NotesFAQContact Us
Collection
Advanced
Search Tips
ERIC Number: ED533493
Record Type: Non-Journal
Publication Date: 2011-Sep
Pages: 48
Abstractor: ERIC
Reference Count: N/A
ISBN: N/A
ISSN: N/A
The EPIC Leadership Development Program Evaluation Report. Research Brief
New Leaders for New Schools (NJ1)
New Leaders for New Schools created the Effective Practice Incentive Community (EPIC) initiative in 2006 to learn from educators driving achievement gains in high-need urban schools. EPIC identifies school leaders and teachers whose students are making significant achievement gains and financially rewards these educators in exchange for sharing and documenting the practices that have contributed to the gains. Since 2006, New Leaders has awarded over $15.5 million to EPIC partner districts and charter schools and led them in a rigorous examination of their practices, culminating in the publication of video cases and practice profiles on the online EPIC Knowledge System. In 2009, New Leaders introduced the EPIC Leadership Development Model as a way to make these practices more widely available. Leveraging the rich resources of the Knowledge System, which now contains more than 200 case studies of effective practices from award-winning schools, the model offers school leaders within and beyond the EPIC consortium a job-embedded professional learning experience through which they use the examples of others to examine their own beliefs and practices and lead their faculty and staff in meaningful change. During the 2010-11 school year, New Leaders contracted with Rockman et al, an independent research firm, to evaluate pilots of the EPIC Leadership Development Model in one charter management organization and two urban school districts: Friendship Public Charter Schools in Washington, DC (Friendship), Memphis City Schools (MCS), and District of Columbia Public Schools (DCPS). Each pilot program featured the model's core components--in-person sessions led by highly skilled facilitators who guide participants through a curriculum built on Knowledge System content; action-planning and applied learning assignments that help participants put EPIC tools and strategies to work in their own schools; videotaping of participants' practice; and consulting calls that support learning between sessions. The pilots allowed EPIC to design and test a set of technology-enriched components, including personal practice videos and online forums and consultancies, which gave participants further opportunities to examine, share, and strengthen their leadership practices. The EPIC Model tailors session content to local needs, defined through an initial needs assessment, ongoing dialogue, and alignment with each partner's human capital management strategies. The Friendship pilot targeted principals and their work with leadership teams and focused on norming definitions of effective practice and strengthening observation and evaluation systems. In MCS, the focus was on building assistant principals' strategies and practices for leading data teams. In DCPS, EPIC worked with assistant principals on building skills to lead a team through a midyear change initiative. Both the MCS and DCPS programs were designed for assistant principals identified by the districts as having potential for principalship. This report summarizes the findings from the evaluation, which examined the EPIC Model's effectiveness and evolution over three iterations based on emerging local needs, and its impact on leadership practice. Evaluators collaborated with EPIC to design uniform instruments for use across sites, including session feedback forms, self-assessment surveys, and postsession and site-visit interview protocols. As part of the formative study, evaluators gathered feedback from participants on the effectiveness of EPIC's core components and factors that affected implementation. As ongoing evaluation continues to inform the evolution of the EPIC Leadership Development Model, research shows that the combination of its use of innovative technology and rich base of leadership knowledge leads to observable and meaningful improvements in participants' leadership practices. (Contains 26 footnotes.)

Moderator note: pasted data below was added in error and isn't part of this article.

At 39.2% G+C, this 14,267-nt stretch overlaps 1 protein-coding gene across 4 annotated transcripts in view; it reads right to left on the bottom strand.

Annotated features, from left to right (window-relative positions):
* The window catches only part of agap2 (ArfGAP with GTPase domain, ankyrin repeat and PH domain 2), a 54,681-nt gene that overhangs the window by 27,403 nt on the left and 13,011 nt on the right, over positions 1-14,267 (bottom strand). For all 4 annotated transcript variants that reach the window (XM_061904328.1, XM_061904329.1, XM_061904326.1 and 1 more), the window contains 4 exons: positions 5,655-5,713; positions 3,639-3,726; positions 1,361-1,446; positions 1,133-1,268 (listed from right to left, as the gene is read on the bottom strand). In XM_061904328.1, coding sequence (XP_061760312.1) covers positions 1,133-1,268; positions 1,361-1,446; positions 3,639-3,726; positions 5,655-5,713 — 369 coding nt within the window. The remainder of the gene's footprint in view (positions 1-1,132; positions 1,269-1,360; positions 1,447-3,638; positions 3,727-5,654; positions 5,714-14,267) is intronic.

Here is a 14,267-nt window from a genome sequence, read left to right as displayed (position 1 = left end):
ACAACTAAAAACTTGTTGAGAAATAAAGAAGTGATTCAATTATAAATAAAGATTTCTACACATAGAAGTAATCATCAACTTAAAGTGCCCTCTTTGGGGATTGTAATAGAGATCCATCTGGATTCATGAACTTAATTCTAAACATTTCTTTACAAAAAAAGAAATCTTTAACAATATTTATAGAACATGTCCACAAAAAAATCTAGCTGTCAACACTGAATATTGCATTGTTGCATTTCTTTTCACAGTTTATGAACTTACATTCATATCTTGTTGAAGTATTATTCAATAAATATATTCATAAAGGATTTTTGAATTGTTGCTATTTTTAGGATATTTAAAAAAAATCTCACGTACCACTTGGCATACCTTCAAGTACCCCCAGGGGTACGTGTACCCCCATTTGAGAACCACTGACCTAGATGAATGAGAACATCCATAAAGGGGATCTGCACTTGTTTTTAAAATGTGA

New Leaders for New Schools. Available from: New Leaders. 30 West 26th Street Second Floor, New York, NY 10010. Tel: 646-792-1070; e-mail: info@newleaders.org; Web site: http://www.newleaders.org
Publication Type: Reports - Research
Education Level: Elementary Secondary Education
Audience: N/A
Language: English
Sponsor: MetLife Foundation; Department of Education (ED)
Authoring Institution: New Leaders for New Schools
Identifiers - Location: District of Columbia; Tennessee